Southern Farmers and Their Stories: Memory and Meaning in Oral History
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The industrial expansion of the twentieth century brought with it a profound shift away from traditional agricultural modes and practices in the American South. The forces of economic modernity—specialization, mechanization, and improved efficiency—swept through southern farm communities, leaving significant upheaval in their wake. In an attempt to comprehend the complexities of the present and prepare for the uncertainties of the future, many southern farmers searched for order and meaning in their memories of the past. This book explores the ways in which a diverse array of farmers remember and recount the past. The book tells the story of the modernization of the South in the voices of those most affected by the decline of traditional ways of life and work. The book analyzes the recurring patterns in their narratives of change and loss, filling in gaps left by more conventional political and economic histories of southern agriculture. The book also highlights the tensions inherent in the relationship between history and memory. The book employs the concept of “communities of memory” to describe the shared sense of the past among southern farmers. History and memory converge and shape one another in communities of memory through an ongoing process in which shared meanings emerge through an elaborate alchemy of recollection and interpretation.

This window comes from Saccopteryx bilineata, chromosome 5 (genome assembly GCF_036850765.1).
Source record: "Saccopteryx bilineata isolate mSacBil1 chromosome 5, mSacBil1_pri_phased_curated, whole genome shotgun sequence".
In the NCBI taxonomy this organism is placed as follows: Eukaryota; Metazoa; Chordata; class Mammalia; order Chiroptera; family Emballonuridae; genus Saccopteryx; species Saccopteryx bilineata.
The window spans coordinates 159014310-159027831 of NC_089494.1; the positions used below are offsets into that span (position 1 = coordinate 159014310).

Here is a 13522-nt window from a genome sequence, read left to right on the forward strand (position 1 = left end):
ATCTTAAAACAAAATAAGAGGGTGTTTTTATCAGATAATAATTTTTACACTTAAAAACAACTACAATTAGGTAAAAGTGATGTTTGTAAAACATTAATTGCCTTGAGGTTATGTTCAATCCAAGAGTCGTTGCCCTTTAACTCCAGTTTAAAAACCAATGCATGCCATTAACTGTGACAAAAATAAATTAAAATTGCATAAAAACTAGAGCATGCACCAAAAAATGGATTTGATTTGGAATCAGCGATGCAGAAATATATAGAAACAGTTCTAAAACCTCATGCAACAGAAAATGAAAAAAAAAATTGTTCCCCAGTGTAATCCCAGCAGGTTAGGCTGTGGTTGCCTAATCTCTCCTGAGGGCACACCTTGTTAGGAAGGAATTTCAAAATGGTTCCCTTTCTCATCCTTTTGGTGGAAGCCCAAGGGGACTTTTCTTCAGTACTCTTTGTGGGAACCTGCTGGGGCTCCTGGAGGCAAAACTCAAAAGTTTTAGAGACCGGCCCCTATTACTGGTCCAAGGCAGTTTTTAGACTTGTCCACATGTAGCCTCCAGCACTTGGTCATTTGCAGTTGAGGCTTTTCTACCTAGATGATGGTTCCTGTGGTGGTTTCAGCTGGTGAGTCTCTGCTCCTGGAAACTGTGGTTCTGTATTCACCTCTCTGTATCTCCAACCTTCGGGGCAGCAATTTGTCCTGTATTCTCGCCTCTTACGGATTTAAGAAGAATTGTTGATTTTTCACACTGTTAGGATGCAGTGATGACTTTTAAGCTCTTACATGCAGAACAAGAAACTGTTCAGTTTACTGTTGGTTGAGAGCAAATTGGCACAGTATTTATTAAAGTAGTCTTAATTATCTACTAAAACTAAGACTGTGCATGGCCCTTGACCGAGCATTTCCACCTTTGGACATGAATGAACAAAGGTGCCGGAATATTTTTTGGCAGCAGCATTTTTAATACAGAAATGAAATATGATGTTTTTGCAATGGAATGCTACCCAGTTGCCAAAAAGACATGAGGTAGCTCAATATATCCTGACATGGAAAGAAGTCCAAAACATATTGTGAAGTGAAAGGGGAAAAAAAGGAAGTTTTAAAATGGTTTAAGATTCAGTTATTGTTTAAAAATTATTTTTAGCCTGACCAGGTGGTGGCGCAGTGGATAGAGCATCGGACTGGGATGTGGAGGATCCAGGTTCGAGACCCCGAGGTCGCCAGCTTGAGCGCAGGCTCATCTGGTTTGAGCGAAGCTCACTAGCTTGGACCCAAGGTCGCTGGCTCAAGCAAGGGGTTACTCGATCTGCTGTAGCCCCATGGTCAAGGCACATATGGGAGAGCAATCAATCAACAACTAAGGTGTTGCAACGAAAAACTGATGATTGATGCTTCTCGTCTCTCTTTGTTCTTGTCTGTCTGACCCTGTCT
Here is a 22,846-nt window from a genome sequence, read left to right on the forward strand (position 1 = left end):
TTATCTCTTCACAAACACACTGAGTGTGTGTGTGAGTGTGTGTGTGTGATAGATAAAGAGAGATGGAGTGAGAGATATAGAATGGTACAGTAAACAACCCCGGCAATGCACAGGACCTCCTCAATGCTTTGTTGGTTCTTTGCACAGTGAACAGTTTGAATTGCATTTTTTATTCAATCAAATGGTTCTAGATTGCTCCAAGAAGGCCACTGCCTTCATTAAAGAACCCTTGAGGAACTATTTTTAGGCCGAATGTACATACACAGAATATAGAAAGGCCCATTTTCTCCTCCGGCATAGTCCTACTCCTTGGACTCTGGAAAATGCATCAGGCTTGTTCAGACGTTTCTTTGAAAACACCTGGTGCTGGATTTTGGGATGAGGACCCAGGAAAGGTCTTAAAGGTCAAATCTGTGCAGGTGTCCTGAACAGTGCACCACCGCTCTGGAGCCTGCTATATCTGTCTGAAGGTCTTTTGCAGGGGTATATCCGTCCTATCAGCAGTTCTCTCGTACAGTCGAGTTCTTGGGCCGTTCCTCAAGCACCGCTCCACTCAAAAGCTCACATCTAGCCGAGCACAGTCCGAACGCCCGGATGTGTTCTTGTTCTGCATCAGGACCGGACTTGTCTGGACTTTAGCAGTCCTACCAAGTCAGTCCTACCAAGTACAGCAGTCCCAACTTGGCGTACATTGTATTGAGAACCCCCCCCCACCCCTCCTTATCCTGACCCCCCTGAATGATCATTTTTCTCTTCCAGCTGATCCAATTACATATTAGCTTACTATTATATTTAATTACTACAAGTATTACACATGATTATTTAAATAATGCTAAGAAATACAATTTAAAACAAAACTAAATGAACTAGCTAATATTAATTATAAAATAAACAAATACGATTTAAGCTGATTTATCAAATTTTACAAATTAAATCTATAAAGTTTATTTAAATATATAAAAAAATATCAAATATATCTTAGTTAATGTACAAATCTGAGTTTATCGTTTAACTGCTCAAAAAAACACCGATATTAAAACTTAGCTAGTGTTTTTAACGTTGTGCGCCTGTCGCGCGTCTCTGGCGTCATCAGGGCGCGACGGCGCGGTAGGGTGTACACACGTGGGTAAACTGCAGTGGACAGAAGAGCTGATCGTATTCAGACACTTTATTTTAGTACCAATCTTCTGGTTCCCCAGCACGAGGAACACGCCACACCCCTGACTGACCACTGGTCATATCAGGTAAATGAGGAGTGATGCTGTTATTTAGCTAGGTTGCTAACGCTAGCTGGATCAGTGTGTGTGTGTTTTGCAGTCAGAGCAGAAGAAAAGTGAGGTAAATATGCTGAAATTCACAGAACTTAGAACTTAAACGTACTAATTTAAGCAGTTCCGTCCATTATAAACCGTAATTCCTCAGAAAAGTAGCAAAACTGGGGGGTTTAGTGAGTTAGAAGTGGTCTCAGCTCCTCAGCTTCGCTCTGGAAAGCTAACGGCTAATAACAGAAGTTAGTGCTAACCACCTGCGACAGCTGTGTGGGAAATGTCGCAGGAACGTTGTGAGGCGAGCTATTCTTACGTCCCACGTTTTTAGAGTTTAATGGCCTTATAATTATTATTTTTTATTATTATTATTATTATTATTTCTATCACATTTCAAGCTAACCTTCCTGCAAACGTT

The University Press of Kentucky
Place of Publication
978-0-8131-7150-0 (pdf version)
978-0-8131-3741-4 (epub version)
American South, Economic modernity, Specialization, Mechanization, Efficiency, Southern farmers, Communities, Agriculture
Cultural History | History
Walker, Melissa, "Southern Farmers and Their Stories: Memory and Meaning in Oral History" (2006). UPK Current Titles. 102.